Kellam High School Replacement – Slated for LEED® Platinum

The new 2,000 student Kellam High School will be the pilot facility for a problem/project-based learning curriculum recently adopted by the School Board of the City of Virginia Beach. This educational facility has been designed not only as a teaching tool, but as a community facility dedicated to 21st century learning. Encouraging learning, exploration, and civic engagement this project will foster the development of students in a traditional academic sense while simultaneously encouraging them to act as responsible citizens and stewards of the environment.

Through daily experiences in a building filled with natural daylight, built with recycled materials, and interacting with the natural environment, the students, faculty and staff that come to learn and work in this facility will come to appreciate what can and should be done to ensure that our future has a future. Designed with the health of the building occupants and our Earth in mind, this building boasts numerous sustainable initiatives and strategies.

This facility will collect 100% of the rainwater on this site (based on a 10-year storm).  The rainwater from the building will be collected and stored in cisterns (designed in the “barn” vernacular of the school design aesthetic). This collected rainwater will be used to flush toilets and urinals and fulfill other non-potable water needs in the building.  The “blackwater” waste will be processed by a Living Machine, and the output water will be used for drip-irrigation of the playing fields.  The Living Machine will be a prominent feature on the site near the building’s main entrance, serving as a constant reminder of what can be done for our environment while also serving as a learning tool for the students who will be monitoring its function.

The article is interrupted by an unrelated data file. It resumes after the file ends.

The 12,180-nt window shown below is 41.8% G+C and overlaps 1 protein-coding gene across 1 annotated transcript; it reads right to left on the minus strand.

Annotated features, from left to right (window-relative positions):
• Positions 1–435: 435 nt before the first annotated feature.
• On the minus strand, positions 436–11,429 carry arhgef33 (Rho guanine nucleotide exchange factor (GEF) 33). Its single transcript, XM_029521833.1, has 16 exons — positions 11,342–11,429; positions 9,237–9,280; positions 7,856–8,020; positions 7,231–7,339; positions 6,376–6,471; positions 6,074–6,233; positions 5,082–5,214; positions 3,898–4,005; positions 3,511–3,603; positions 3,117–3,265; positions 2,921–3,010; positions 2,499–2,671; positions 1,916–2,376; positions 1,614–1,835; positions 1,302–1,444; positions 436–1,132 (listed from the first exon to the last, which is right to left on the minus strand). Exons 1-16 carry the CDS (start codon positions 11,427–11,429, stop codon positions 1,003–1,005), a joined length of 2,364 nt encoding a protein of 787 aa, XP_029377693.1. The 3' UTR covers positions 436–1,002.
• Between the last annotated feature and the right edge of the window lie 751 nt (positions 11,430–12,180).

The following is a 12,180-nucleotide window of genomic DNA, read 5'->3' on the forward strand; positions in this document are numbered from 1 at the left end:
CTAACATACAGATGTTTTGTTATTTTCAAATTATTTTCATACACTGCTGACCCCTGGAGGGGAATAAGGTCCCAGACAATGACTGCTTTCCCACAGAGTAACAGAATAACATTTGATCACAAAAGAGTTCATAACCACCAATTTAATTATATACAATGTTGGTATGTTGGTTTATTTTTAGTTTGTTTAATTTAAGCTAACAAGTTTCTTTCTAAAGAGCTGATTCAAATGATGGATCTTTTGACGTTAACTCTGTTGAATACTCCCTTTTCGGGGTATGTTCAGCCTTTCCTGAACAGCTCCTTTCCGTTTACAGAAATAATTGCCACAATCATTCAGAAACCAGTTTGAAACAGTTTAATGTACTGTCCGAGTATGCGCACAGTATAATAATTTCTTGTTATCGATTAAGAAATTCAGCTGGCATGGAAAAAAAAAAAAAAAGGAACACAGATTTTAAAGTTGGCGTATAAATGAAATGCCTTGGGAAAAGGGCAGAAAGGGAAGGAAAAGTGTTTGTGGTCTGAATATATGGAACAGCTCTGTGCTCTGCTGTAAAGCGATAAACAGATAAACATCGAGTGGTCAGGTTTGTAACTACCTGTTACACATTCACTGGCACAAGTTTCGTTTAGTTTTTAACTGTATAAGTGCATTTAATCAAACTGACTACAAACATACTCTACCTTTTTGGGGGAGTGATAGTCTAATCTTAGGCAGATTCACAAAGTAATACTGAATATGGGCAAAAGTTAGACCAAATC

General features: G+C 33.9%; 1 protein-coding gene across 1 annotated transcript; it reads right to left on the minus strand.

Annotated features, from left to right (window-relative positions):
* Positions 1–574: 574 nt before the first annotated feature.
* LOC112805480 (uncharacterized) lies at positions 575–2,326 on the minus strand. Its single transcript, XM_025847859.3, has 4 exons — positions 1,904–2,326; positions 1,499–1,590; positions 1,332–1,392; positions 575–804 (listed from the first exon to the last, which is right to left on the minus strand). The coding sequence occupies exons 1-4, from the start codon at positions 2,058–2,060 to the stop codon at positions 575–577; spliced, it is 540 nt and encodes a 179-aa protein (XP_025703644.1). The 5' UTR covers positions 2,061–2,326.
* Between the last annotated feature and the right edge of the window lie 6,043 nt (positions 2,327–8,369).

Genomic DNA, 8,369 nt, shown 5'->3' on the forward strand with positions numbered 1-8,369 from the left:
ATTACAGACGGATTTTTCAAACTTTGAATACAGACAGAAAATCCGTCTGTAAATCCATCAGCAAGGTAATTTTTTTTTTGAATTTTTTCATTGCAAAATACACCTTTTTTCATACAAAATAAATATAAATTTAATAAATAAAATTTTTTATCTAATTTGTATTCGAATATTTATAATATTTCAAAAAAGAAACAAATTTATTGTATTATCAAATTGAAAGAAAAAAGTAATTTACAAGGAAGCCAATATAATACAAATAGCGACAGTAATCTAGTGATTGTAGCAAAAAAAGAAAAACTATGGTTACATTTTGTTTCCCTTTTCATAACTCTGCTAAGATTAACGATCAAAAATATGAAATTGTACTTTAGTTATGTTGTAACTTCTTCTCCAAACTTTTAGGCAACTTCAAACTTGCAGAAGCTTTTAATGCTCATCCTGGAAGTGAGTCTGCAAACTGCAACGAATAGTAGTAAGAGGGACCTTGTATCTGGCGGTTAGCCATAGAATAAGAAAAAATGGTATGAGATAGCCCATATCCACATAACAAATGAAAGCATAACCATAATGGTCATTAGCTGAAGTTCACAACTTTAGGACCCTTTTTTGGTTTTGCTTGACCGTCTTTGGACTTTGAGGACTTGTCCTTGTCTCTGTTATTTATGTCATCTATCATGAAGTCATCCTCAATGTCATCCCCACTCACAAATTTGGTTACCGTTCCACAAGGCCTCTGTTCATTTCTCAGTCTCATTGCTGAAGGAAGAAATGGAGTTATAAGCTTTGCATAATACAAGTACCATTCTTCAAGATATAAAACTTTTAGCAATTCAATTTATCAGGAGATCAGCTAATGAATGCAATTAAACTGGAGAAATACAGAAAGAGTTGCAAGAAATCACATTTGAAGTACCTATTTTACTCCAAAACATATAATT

Three courtyards in the center of the building will also enhance the building’s function as a learning tool. The first, a terraced vegetable garden (to be designed by the Fall 2010 High School Environmental Science class) will depend on gravity fed irrigation.  This “edible garden” will produce food that will be prepared by the Culinary Arts students and served in the school cafeteria.  The second courtyard, emulating another habitat, will encourage interaction.  The dry stream beds designed into this area will fill up only during rain events, serving as a demonstration of the local precipitation patterns and the path rain takes on its journey to the Atlantic Ocean. The third courtyard will serve in an observation capacity. This “raingarden” wetland environment will encourage investigation by allowing science classes to take samples and conduct experiments allowing the students to understand the ecosystem they are a part of.  A vegetated roof overlooking these courtyards will also be an accessible area for educational opportunities while also affording the building the added benefits of insulation efficiency.

Coupled with these sustainable technologies, the project also includes bio-swales, interactive rain gardens, a geothermal/ chilled beam HVAC system, increased insulation, recycled building materials, regional building materials, on-site renewable energy, protected and restored habitats and more. The forested portion of this project has been set aside as an animal habitat and an outdoor classroom to include an interpretive trail system that can be used by the public as well as the students.

This facility, designed through a collaborative process involving students, staff, community members, parents and teachers along with our design team and client representatives will be the first of its kind, setting the stage for the future of education.

This project’s relevance comes in the sense that it is an educational facility fostering environmental stewardship, designed to the highest levels of sustainability in its class. Including public gathering/assembly space, classroom environments designed to integrate with laboratory space and multi-purpose rooms, this building embodies educational and environmental goals and needs in a cutting edge green facility that serves as a model of sustainable building design for Hampton Roads, its residents, businesses, officials, and visitors alike.

– John Den Boer